It is now a well known fact that the traditional school system does not care about teaching learners money lessons. I mean the most important skill there is – money management.
Isn’t it a scandal that the system knows how to plant the job mentality in the minds of students but fails to show them how to make their wages give them a satisfying life?
Whether by design or by accident, the traditional school your children attend will not help them to discover the basic secrets of wealth creation and financial discipline.
This is where you come in as a parent.
You owe it a duty to your kids to train them in ways that make them value money, learn how to conserve it and how to make it grow.
Today, I want to bring to your attention some of the most valuable lessons about money you can begin to instill in your children.
Are you ready for my list of money lessons to start teaching your kids? Then let’s find out.
Money is a perishable commodity.
If you don’t let them see this early, they may grow up thinking that money is something you can easily get any time you want it.
This is a mistake parents who pamper their children with the little money they get from their jobs end up making. And it can leave a damaging impression on the minds of the children for the rest of their lives.
You don’t want your children growing up thinking that anytime they want money, it will be there for the taking. This attitude only makes them become “spendaholics”.
They spend as if the world were coming to an end within the next few seconds.
What should you do instead?
Let them realize, through your actions and utterances that, you can have a billion dollars today and blow it all tomorrow if you’re not careful about your spending habits. And don’t forget to demonstrate to them the horrific images of being penniless. That will help them a lot.
Money can be multiplied.
At the time you’re busy drumming it down their ears that without a proper spending plan, money can vanish into thin air, you must also show them the magical powers money has to multiply into large quantities.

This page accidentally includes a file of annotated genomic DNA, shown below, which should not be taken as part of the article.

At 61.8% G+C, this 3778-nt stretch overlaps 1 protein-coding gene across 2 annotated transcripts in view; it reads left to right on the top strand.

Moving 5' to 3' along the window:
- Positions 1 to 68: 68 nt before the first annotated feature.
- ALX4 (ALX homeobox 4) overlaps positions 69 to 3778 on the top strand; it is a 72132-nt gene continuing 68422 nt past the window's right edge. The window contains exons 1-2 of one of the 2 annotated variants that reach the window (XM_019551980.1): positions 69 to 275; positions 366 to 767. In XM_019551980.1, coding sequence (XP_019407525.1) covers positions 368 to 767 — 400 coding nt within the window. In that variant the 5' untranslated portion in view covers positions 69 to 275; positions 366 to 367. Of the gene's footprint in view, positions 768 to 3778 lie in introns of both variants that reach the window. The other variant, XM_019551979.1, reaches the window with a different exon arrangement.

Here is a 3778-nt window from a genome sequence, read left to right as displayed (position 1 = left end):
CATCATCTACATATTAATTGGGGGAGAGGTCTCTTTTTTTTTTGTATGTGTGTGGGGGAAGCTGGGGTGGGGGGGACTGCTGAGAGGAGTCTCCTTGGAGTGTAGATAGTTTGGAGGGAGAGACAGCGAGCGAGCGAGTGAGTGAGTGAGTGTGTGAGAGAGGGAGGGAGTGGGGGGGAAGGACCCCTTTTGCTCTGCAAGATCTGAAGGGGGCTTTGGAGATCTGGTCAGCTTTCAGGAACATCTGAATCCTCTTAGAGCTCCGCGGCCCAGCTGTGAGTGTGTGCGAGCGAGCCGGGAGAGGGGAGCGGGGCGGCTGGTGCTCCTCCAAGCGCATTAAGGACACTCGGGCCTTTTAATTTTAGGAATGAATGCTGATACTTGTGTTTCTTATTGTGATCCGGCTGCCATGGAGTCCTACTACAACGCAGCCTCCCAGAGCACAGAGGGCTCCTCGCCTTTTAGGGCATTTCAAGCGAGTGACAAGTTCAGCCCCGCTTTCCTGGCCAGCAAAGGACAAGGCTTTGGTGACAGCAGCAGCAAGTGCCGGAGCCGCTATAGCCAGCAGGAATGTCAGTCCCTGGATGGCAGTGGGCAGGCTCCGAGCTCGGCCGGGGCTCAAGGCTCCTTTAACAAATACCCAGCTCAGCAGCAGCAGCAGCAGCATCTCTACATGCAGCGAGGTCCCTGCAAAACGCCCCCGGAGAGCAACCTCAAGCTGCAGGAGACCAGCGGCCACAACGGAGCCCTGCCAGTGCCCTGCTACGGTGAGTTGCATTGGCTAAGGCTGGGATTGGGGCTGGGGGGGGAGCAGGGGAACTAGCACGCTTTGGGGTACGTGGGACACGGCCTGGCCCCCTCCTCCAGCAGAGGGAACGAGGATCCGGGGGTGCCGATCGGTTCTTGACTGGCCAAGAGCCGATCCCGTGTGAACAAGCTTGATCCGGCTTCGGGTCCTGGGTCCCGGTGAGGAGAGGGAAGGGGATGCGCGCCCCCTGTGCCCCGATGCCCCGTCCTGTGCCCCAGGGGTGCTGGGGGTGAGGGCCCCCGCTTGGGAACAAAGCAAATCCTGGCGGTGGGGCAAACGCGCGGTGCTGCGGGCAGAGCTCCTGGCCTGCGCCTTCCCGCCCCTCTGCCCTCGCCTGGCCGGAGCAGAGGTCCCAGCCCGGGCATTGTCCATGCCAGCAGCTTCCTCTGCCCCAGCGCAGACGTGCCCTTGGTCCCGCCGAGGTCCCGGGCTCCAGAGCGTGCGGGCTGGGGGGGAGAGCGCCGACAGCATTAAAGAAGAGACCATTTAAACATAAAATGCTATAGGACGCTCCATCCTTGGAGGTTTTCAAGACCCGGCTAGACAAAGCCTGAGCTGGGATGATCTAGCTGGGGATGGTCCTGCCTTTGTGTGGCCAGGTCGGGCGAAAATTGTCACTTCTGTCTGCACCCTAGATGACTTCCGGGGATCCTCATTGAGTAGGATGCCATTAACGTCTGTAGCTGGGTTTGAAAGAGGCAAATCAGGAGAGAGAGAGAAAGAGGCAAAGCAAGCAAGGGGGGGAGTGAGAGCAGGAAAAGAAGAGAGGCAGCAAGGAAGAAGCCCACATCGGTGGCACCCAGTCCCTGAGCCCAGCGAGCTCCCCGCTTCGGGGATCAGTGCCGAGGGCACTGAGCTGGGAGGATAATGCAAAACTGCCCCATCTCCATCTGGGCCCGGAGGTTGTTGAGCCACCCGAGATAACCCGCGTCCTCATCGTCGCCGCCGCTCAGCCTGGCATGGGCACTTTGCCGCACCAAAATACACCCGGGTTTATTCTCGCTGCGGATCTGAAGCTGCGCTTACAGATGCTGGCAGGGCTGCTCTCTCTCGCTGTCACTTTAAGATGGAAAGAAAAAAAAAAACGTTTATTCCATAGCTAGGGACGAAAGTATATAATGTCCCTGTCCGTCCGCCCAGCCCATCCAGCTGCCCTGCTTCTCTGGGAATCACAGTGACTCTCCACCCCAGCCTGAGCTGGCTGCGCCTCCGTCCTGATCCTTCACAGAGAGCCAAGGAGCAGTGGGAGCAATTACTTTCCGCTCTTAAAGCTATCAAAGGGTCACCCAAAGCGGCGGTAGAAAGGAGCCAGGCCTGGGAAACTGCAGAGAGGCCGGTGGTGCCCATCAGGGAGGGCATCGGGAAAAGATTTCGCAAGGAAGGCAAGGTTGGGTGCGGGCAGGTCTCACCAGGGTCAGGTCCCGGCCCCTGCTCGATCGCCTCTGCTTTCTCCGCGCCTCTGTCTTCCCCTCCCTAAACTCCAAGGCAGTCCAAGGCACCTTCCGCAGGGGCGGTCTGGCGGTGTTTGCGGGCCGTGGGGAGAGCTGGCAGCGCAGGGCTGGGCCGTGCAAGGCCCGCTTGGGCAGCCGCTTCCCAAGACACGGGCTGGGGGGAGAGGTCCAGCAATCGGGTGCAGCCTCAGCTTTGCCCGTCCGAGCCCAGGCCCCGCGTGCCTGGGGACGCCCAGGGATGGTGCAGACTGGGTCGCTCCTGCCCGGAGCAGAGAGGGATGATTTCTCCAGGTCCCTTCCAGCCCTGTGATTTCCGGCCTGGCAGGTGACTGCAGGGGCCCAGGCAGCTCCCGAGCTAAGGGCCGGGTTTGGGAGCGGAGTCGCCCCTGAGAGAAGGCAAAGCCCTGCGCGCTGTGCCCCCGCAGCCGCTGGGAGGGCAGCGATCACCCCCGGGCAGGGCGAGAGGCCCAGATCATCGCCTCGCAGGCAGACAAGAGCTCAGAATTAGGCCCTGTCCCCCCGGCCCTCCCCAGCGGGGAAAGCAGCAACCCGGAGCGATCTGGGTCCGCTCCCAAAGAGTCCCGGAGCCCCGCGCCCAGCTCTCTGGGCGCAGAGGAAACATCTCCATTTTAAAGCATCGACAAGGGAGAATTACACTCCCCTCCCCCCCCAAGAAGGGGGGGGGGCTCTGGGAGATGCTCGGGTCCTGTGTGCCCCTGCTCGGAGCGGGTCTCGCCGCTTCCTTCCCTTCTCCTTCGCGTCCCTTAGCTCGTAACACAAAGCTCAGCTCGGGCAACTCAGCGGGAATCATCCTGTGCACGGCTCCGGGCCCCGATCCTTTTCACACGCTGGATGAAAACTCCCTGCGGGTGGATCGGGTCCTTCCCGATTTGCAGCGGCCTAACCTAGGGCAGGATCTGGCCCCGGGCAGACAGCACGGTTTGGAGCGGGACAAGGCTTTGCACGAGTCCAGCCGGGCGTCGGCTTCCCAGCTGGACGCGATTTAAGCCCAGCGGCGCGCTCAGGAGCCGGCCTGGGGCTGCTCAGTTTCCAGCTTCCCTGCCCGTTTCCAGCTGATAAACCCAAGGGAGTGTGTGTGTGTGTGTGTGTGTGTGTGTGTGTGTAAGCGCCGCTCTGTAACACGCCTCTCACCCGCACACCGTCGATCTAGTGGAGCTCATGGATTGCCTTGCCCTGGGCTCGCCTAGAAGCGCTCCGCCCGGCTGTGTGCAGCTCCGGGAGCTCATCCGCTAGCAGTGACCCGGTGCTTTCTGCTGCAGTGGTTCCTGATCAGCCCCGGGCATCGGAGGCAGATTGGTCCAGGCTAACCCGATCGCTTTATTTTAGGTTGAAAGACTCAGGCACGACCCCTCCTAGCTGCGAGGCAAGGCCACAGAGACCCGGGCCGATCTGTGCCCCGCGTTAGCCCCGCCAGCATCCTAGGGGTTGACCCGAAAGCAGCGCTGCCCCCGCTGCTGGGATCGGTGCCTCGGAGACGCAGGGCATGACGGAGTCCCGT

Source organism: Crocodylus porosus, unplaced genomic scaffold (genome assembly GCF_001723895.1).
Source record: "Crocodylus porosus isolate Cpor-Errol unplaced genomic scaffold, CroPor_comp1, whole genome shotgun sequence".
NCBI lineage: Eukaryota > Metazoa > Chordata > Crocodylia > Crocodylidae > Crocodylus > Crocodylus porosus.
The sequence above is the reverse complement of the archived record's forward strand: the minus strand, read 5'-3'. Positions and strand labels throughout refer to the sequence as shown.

Tell them how this attribute of money can be made to work in anybody’s favour.
Here is where the money lesson relating to savings and investment come in.
Instill in your children, at an early stage, the habit of putting money at profit or interest. Don’t forget to show them the magic of compound interest.
You will then be preparing the next generation of millionaires and billionaires.
Nobody is born poor
Neither has anybody been born to be rich. I consider this to be one of the best money lessons any working mom must quickly teach their children.
Do not wait too long to teach this key money lesson.
The reason is there is too much negative information in the environment regarding poverty and riches. This will pollute your children’s mind beyond redemption if you fail to act fast enough.
You can begin by helping them realize their individual potential to create wealth. Let them realize it does not matter where they live or how much they already have.
Sow in those little minds the wisdom in such virtues as self-confidence, hard work, patience and perseverance. This way, you would have begun putting them on the right path to financial freedom.
You would be arming them with the best tools to work and escape the poverty trap.
Living high is not the same as being wealthy.
Help your children to learn not to be fooled by what they see around them. People who drive flashy cars or live in expensive mansions and neighbourhoods are not necessarily wealthy folk.
They could be living from hand to mouth, chasing status symbols and sinking further into unsustainable debt.
Since appearances can be deceptive, groom your children not to be moved by the lifestyle of high spenders parading themselves as rich people. Because they are not.
It is good to educate your children at an early stage about the difference between liabilities and assets.
Show them why most of the status symbols tend to induce poverty rather than create wealth and lasting income streams.
You don’t want them growing up to become people who spend to impress others instead of building a lasting legacy of family wealth.
Do you know of any money lessons you’ll like to share with other working moms? Please write in the comment section below.